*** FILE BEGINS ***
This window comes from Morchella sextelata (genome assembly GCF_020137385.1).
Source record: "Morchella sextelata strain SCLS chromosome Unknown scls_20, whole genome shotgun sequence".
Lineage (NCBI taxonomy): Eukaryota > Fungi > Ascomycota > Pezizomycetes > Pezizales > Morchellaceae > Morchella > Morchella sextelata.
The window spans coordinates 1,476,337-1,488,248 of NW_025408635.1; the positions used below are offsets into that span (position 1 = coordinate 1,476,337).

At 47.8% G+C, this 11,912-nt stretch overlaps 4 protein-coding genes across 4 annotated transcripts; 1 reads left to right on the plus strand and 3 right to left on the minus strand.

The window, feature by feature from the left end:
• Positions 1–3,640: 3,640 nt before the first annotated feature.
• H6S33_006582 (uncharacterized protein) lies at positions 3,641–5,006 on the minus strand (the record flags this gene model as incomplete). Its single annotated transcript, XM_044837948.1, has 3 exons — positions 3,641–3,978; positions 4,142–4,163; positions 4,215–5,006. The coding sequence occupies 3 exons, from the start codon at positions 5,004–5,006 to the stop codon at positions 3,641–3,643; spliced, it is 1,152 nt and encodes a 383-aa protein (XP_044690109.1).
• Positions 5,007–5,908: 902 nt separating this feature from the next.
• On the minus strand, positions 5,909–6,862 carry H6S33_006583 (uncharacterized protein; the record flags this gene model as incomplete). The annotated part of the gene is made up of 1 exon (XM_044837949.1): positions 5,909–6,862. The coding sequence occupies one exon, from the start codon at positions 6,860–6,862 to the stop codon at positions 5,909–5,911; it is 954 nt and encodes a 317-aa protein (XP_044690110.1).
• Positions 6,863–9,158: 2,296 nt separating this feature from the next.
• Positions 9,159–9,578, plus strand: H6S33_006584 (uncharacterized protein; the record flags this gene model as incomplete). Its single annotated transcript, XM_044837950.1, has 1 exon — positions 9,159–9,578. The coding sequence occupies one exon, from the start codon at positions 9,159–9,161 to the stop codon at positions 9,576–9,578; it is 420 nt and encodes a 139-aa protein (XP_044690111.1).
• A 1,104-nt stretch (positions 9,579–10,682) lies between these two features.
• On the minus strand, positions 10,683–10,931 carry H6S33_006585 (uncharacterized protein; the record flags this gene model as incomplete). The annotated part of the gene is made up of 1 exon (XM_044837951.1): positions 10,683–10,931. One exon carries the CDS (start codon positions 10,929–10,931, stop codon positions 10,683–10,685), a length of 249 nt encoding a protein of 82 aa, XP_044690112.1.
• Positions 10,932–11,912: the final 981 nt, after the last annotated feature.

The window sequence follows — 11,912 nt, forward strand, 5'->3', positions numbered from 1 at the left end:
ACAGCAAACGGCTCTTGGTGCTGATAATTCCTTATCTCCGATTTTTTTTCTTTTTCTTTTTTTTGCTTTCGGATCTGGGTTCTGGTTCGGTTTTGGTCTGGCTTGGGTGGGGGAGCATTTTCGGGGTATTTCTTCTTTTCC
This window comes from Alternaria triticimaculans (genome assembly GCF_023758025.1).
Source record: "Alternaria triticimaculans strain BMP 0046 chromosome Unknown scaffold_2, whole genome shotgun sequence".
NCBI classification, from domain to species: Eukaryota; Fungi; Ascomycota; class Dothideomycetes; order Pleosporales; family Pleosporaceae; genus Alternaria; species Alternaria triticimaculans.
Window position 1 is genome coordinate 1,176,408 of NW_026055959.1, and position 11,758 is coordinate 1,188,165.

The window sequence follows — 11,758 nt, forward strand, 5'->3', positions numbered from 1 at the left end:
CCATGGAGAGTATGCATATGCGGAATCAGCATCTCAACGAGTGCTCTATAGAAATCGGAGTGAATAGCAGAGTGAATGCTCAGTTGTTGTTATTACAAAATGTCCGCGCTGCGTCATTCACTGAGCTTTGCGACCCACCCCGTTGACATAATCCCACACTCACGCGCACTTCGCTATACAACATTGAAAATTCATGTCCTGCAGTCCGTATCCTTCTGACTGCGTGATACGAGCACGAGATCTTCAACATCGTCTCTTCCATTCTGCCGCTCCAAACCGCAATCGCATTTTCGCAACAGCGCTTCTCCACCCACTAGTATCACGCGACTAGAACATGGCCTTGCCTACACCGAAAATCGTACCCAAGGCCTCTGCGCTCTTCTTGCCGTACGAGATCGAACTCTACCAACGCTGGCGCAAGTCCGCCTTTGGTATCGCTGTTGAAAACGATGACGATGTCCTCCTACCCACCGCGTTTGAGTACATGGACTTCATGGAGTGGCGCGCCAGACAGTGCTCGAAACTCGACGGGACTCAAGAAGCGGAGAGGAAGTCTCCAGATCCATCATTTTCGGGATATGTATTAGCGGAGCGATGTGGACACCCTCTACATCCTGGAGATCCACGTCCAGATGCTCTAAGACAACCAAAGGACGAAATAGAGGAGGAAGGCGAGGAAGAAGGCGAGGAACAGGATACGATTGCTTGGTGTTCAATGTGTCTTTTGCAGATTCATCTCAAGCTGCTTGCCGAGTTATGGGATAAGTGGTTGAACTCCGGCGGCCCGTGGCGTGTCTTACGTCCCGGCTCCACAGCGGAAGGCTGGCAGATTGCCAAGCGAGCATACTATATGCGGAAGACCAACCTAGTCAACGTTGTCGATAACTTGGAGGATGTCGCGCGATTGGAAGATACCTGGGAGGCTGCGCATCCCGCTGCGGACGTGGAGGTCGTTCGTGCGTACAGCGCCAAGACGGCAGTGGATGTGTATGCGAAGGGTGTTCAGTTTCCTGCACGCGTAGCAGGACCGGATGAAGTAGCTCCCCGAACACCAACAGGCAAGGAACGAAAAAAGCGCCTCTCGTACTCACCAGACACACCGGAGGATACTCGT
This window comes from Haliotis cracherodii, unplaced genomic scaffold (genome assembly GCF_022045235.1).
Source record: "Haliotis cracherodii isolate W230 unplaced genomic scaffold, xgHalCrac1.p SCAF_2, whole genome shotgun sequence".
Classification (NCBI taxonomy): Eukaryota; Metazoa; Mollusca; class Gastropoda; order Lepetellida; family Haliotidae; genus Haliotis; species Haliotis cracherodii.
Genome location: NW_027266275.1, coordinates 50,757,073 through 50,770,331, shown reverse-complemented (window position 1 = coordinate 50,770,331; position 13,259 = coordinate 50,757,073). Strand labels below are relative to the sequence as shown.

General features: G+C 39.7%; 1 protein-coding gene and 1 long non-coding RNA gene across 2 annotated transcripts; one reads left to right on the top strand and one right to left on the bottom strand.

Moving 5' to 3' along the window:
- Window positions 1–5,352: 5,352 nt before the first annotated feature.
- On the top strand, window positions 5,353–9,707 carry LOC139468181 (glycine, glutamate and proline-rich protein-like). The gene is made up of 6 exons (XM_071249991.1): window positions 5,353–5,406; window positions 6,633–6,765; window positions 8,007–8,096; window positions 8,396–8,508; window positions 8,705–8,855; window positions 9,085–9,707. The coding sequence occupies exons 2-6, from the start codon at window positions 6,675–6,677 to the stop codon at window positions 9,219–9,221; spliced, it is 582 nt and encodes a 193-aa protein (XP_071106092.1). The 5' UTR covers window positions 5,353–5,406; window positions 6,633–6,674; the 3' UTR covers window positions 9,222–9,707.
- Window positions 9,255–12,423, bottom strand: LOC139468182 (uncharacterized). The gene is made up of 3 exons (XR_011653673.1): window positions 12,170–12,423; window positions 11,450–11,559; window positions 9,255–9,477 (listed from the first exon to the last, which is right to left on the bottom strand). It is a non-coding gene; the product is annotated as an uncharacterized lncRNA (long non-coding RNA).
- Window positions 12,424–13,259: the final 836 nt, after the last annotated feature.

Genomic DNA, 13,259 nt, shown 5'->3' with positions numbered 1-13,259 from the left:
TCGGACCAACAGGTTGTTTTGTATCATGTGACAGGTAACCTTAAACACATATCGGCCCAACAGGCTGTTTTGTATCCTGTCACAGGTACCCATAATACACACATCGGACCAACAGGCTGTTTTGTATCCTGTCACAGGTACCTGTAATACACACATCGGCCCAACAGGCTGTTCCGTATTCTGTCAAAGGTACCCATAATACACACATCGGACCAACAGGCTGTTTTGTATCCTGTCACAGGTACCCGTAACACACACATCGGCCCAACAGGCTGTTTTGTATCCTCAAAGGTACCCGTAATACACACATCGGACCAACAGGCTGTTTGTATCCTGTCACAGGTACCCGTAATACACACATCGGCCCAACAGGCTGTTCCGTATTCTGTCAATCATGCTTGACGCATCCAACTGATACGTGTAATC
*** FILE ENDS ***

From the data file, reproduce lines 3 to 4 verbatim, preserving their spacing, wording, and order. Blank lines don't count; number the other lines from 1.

Lineage (NCBI taxonomy): Eukaryota > Fungi > Ascomycota > Pezizomycetes > Pezizales > Morchellaceae > Morchella > Morchella sextelata.
The window spans coordinates 1,476,337-1,488,248 of NW_025408635.1; the positions used below are offsets into that span (position 1 = coordinate 1,476,337).